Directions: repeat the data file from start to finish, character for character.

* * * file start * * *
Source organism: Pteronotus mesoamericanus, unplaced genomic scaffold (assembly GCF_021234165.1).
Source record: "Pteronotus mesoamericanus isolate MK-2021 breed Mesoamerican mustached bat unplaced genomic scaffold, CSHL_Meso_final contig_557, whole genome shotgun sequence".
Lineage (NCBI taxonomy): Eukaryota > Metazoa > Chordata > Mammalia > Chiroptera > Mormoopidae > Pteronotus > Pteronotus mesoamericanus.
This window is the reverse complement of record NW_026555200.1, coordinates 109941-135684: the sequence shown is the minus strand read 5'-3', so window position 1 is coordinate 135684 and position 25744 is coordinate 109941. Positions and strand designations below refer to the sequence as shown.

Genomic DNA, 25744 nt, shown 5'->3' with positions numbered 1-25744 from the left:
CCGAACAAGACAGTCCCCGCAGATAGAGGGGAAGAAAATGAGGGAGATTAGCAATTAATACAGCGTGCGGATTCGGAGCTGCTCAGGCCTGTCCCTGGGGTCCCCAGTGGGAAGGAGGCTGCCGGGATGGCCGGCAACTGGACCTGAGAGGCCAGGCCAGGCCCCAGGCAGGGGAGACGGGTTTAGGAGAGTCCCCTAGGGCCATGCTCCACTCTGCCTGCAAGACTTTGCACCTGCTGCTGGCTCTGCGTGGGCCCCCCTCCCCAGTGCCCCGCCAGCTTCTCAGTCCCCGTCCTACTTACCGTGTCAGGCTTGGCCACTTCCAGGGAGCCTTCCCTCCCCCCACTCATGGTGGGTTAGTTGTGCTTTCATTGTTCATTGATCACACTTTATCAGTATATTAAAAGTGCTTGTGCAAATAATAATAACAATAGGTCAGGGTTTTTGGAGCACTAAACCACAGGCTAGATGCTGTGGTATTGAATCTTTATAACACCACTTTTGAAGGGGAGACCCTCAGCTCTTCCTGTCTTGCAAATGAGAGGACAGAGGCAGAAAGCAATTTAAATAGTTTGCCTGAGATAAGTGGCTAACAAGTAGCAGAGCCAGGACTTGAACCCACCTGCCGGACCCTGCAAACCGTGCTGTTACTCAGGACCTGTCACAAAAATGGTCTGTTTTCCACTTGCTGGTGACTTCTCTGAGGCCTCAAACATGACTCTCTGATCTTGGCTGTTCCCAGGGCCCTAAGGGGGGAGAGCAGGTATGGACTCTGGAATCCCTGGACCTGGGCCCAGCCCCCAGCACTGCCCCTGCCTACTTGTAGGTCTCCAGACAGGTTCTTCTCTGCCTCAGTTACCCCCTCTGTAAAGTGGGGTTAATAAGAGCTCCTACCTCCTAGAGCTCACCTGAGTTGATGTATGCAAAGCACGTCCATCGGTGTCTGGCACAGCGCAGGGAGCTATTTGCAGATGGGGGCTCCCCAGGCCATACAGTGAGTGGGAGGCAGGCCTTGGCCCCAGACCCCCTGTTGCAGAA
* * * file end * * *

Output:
Source organism: Pteronotus mesoamericanus, unplaced genomic scaffold (assembly GCF_021234165.1).
Source record: "Pteronotus mesoamericanus isolate MK-2021 breed Mesoamerican mustached bat unplaced genomic scaffold, CSHL_Meso_final contig_557, whole genome shotgun sequence".
Lineage (NCBI taxonomy): Eukaryota > Metazoa > Chordata > Mammalia > Chiroptera > Mormoopidae > Pteronotus > Pteronotus mesoamericanus.
This window is the reverse complement of record NW_026555200.1, coordinates 109941-135684: the sequence shown is the minus strand read 5'-3', so window position 1 is coordinate 135684 and position 25744 is coordinate 109941. Positions and strand designations below refer to the sequence as shown.

Genomic DNA, 25744 nt, shown 5'->3' with positions numbered 1-25744 from the left:
CCGAACAAGACAGTCCCCGCAGATAGAGGGGAAGAAAATGAGGGAGATTAGCAATTAATACAGCGTGCGGATTCGGAGCTGCTCAGGCCTGTCCCTGGGGTCCCCAGTGGGAAGGAGGCTGCCGGGATGGCCGGCAACTGGACCTGAGAGGCCAGGCCAGGCCCCAGGCAGGGGAGACGGGTTTAGGAGAGTCCCCTAGGGCCATGCTCCACTCTGCCTGCAAGACTTTGCACCTGCTGCTGGCTCTGCGTGGGCCCCCCTCCCCAGTGCCCCGCCAGCTTCTCAGTCCCCGTCCTACTTACCGTGTCAGGCTTGGCCACTTCCAGGGAGCCTTCCCTCCCCCCACTCATGGTGGGTTAGTTGTGCTTTCATTGTTCATTGATCACACTTTATCAGTATATTAAAAGTGCTTGTGCAAATAATAATAACAATAGGTCAGGGTTTTTGGAGCACTAAACCACAGGCTAGATGCTGTGGTATTGAATCTTTATAACACCACTTTTGAAGGGGAGACCCTCAGCTCTTCCTGTCTTGCAAATGAGAGGACAGAGGCAGAAAGCAATTTAAATAGTTTGCCTGAGATAAGTGGCTAACAAGTAGCAGAGCCAGGACTTGAACCCACCTGCCGGACCCTGCAAACCGTGCTGTTACTCAGGACCTGTCACAAAAATGGTCTGTTTTCCACTTGCTGGTGACTTCTCTGAGGCCTCAAACATGACTCTCTGATCTTGGCTGTTCCCAGGGCCCTAAGGGGGGAGAGCAGGTATGGACTCTGGAATCCCTGGACCTGGGCCCAGCCCCCAGCACTGCCCCTGCCTACTTGTAGGTCTCCAGACAGGTTCTTCTCTGCCTCAGTTACCCCCTCTGTAAAGTGGGGTTAATAAGAGCTCCTACCTCCTAGAGCTCACCTGAGTTGATGTATGCAAAGCACGTCCATCGGTGTCTGGCACAGCGCAGGGAGCTATTTGCAGATGGGGGCTCCCCAGGCCATACAGTGAGTGGGAGGCAGGCCTTGGCCCCAGACCCCCTGTTGCAGAA